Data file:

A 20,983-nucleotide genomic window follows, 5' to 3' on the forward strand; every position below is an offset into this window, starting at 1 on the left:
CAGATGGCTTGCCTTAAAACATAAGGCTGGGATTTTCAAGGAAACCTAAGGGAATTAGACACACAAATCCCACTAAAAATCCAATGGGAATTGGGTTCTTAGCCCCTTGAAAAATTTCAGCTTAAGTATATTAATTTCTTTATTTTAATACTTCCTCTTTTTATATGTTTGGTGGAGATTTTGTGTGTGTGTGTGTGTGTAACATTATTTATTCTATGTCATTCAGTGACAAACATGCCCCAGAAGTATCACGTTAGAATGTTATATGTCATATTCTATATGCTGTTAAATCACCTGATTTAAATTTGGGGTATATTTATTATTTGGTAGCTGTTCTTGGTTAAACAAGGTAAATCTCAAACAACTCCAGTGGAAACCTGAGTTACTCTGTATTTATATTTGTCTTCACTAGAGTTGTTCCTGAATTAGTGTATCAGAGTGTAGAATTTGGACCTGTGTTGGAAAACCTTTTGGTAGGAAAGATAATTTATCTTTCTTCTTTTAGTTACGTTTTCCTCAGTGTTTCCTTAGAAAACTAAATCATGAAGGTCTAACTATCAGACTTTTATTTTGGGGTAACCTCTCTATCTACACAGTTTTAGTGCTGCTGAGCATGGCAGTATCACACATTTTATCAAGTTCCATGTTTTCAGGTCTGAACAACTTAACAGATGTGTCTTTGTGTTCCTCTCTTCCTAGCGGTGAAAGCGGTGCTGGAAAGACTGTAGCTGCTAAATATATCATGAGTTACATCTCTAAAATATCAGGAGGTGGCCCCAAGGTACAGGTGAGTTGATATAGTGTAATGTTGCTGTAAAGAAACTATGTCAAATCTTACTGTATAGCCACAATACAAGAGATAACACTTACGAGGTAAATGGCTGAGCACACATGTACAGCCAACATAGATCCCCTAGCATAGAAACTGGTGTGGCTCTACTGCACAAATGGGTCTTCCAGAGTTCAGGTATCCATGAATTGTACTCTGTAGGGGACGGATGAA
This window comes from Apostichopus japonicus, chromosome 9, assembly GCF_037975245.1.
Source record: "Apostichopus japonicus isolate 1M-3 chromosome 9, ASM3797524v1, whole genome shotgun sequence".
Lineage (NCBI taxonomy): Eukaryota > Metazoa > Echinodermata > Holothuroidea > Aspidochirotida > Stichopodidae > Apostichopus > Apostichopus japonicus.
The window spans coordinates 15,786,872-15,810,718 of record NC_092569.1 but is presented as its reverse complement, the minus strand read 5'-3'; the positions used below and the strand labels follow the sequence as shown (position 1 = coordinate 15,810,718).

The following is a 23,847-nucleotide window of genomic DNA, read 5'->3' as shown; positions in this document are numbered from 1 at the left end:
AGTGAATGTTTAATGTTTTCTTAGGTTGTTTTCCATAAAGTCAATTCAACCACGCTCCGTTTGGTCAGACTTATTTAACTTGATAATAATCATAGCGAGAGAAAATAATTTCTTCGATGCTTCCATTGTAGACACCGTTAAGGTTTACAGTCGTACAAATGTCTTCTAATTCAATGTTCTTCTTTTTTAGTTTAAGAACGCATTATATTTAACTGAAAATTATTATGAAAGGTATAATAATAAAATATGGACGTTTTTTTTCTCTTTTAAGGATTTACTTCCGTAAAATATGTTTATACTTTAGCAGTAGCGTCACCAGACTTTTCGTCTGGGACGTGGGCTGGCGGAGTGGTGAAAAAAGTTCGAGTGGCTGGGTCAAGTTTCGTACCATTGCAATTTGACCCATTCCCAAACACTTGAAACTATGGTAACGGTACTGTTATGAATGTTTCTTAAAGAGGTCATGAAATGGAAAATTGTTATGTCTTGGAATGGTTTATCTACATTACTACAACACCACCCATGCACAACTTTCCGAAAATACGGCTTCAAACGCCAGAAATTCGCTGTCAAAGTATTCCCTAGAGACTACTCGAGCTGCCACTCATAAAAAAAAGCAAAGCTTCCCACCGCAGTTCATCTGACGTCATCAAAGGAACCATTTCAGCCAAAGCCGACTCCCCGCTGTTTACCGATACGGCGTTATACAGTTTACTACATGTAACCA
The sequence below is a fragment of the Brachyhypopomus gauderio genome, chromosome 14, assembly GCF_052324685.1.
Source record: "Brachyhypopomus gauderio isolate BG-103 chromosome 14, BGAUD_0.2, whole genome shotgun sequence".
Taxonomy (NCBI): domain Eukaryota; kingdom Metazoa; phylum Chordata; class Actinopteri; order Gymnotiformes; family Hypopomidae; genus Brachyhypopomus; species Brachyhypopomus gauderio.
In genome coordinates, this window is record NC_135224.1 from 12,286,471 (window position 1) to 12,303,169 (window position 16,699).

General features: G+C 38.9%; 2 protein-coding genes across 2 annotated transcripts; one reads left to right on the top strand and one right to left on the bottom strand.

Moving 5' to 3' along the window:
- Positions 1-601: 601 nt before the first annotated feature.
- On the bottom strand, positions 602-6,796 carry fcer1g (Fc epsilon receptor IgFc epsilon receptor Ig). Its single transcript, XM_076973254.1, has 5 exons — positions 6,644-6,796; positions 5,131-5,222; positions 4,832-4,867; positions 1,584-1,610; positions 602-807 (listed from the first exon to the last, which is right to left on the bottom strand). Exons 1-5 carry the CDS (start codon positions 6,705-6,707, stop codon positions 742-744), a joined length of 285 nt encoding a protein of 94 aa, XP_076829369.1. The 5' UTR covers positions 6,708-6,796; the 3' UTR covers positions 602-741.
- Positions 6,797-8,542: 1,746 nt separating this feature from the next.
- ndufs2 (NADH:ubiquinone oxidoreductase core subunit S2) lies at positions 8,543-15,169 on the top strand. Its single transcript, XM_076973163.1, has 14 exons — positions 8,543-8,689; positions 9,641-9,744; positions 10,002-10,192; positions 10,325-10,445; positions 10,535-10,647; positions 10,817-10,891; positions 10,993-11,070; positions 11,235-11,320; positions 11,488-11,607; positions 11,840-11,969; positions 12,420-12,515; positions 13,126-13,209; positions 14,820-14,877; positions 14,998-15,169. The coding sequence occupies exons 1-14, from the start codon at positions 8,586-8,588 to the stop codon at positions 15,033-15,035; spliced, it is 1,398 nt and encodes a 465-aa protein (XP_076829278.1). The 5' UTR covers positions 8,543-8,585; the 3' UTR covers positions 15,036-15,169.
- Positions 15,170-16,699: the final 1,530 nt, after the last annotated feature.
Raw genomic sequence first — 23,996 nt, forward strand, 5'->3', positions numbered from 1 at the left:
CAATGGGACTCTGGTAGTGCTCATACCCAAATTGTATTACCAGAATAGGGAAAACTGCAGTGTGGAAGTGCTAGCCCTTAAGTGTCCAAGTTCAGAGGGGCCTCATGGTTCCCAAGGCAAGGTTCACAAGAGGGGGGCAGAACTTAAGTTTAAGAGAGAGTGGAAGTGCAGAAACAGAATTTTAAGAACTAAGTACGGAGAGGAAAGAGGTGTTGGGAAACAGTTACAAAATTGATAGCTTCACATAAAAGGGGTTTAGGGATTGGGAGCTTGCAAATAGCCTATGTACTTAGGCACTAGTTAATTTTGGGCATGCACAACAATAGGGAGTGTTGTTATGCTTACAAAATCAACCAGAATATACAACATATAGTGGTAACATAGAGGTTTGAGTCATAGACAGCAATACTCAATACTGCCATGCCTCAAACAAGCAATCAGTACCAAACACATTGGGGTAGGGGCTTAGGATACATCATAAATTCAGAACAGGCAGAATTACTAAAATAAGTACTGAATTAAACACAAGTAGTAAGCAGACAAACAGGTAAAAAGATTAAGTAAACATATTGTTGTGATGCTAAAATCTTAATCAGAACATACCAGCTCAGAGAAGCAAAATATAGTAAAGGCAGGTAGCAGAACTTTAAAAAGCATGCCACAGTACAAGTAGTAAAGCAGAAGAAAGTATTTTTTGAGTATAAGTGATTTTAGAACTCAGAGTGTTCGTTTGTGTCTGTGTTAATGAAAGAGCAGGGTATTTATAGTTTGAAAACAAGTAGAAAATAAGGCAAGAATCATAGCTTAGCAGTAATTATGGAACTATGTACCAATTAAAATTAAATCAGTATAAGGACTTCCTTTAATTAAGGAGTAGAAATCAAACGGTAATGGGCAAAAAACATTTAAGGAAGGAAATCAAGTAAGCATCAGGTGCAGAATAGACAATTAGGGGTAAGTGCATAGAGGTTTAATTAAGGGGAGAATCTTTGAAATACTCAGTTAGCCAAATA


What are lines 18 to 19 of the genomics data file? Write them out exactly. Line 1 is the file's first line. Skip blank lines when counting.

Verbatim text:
- ndufs2 (NADH:ubiquinone oxidoreductase core subunit S2) lies at positions 8,543-15,169 on the top strand. Its single transcript, XM_076973163.1, has 14 exons — positions 8,543-8,689; positions 9,641-9,744; positions 10,002-10,192; positions 10,325-10,445; positions 10,535-10,647; positions 10,817-10,891; positions 10,993-11,070; positions 11,235-11,320; positions 11,488-11,607; positions 11,840-11,969; positions 12,420-12,515; positions 13,126-13,209; positions 14,820-14,877; positions 14,998-15,169. The coding sequence occupies exons 1-14, from the start codon at positions 8,586-8,588 to the stop codon at positions 15,033-15,035; spliced, it is 1,398 nt and encodes a 465-aa protein (XP_076829278.1). The 5' UTR covers positions 8,543-8,585; the 3' UTR covers positions 15,036-15,169.
- Positions 15,170-16,699: the final 1,530 nt, after the last annotated feature.